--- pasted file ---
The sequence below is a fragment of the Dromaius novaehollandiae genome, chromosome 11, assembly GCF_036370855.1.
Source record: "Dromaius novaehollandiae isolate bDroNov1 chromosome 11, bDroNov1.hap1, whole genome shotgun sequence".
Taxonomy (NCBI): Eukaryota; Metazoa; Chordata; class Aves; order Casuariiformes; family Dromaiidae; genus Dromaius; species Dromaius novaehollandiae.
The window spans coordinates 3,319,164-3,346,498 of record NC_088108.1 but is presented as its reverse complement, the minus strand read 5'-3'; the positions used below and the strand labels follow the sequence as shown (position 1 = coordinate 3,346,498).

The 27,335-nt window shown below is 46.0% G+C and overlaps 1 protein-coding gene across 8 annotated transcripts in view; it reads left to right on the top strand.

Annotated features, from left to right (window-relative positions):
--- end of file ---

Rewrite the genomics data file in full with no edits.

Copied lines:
The sequence below is a fragment of the Dromaius novaehollandiae genome, chromosome 11, assembly GCF_036370855.1.
Source record: "Dromaius novaehollandiae isolate bDroNov1 chromosome 11, bDroNov1.hap1, whole genome shotgun sequence".
Taxonomy (NCBI): Eukaryota; Metazoa; Chordata; class Aves; order Casuariiformes; family Dromaiidae; genus Dromaius; species Dromaius novaehollandiae.
The window spans coordinates 3,319,164-3,346,498 of record NC_088108.1 but is presented as its reverse complement, the minus strand read 5'-3'; the positions used below and the strand labels follow the sequence as shown (position 1 = coordinate 3,346,498).

The 27,335-nt window shown below is 46.0% G+C and overlaps 1 protein-coding gene across 8 annotated transcripts in view; it reads left to right on the top strand.

Annotated features, from left to right (window-relative positions):